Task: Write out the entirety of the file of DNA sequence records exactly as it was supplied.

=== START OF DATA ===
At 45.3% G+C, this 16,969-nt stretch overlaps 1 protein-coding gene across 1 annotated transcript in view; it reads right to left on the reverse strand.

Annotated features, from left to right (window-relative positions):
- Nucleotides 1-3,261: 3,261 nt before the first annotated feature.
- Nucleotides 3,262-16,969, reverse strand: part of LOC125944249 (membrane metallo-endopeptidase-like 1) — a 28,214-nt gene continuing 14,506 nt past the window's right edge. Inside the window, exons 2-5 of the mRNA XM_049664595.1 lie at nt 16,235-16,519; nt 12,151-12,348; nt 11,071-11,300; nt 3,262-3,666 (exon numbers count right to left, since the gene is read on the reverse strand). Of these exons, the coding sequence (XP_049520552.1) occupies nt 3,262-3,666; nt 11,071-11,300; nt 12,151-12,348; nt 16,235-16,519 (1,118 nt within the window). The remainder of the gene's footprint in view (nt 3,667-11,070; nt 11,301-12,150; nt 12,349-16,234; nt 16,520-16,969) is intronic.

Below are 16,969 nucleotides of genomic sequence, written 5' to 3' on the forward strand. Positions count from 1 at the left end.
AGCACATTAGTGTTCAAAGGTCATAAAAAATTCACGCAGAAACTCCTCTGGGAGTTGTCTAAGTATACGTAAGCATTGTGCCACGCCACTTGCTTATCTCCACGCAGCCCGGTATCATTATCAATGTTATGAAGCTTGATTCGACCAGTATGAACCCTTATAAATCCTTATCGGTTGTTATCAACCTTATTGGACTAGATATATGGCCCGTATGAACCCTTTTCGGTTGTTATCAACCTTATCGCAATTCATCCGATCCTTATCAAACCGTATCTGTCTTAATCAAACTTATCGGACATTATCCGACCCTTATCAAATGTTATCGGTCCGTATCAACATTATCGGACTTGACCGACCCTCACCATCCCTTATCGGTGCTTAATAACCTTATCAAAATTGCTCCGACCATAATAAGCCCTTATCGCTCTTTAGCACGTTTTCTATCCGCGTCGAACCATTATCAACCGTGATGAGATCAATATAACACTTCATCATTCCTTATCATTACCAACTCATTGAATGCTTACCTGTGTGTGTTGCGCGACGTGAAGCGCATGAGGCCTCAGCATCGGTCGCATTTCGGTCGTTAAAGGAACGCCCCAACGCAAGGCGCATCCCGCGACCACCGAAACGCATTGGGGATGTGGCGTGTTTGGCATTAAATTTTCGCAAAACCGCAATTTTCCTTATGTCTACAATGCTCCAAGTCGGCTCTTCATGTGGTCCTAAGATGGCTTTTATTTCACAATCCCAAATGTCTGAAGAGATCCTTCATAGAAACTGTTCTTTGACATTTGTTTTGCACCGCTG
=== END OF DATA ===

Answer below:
At 45.3% G+C, this 16,969-nt stretch overlaps 1 protein-coding gene across 1 annotated transcript in view; it reads right to left on the reverse strand.

Annotated features, from left to right (window-relative positions):
- Nucleotides 1-3,261: 3,261 nt before the first annotated feature.
- Nucleotides 3,262-16,969, reverse strand: part of LOC125944249 (membrane metallo-endopeptidase-like 1) — a 28,214-nt gene continuing 14,506 nt past the window's right edge. Inside the window, exons 2-5 of the mRNA XM_049664595.1 lie at nt 16,235-16,519; nt 12,151-12,348; nt 11,071-11,300; nt 3,262-3,666 (exon numbers count right to left, since the gene is read on the reverse strand). Of these exons, the coding sequence (XP_049520552.1) occupies nt 3,262-3,666; nt 11,071-11,300; nt 12,151-12,348; nt 16,235-16,519 (1,118 nt within the window). The remainder of the gene's footprint in view (nt 3,667-11,070; nt 11,301-12,150; nt 12,349-16,234; nt 16,520-16,969) is intronic.

Below are 16,969 nucleotides of genomic sequence, written 5' to 3' on the forward strand. Positions count from 1 at the left end.
AGCACATTAGTGTTCAAAGGTCATAAAAAATTCACGCAGAAACTCCTCTGGGAGTTGTCTAAGTATACGTAAGCATTGTGCCACGCCACTTGCTTATCTCCACGCAGCCCGGTATCATTATCAATGTTATGAAGCTTGATTCGACCAGTATGAACCCTTATAAATCCTTATCGGTTGTTATCAACCTTATTGGACTAGATATATGGCCCGTATGAACCCTTTTCGGTTGTTATCAACCTTATCGCAATTCATCCGATCCTTATCAAACCGTATCTGTCTTAATCAAACTTATCGGACATTATCCGACCCTTATCAAATGTTATCGGTCCGTATCAACATTATCGGACTTGACCGACCCTCACCATCCCTTATCGGTGCTTAATAACCTTATCAAAATTGCTCCGACCATAATAAGCCCTTATCGCTCTTTAGCACGTTTTCTATCCGCGTCGAACCATTATCAACCGTGATGAGATCAATATAACACTTCATCATTCCTTATCATTACCAACTCATTGAATGCTTACCTGTGTGTGTTGCGCGACGTGAAGCGCATGAGGCCTCAGCATCGGTCGCATTTCGGTCGTTAAAGGAACGCCCCAACGCAAGGCGCATCCCGCGACCACCGAAACGCATTGGGGATGTGGCGTGTTTGGCATTAAATTTTCGCAAAACCGCAATTTTCCTTATGTCTACAATGCTCCAAGTCGGCTCTTCATGTGGTCCTAAGATGGCTTTTATTTCACAATCCCAAATGTCTGAAGAGATCCTTCATAGAAACTGTTCTTTGACATTTGTTTTGCACCGCTG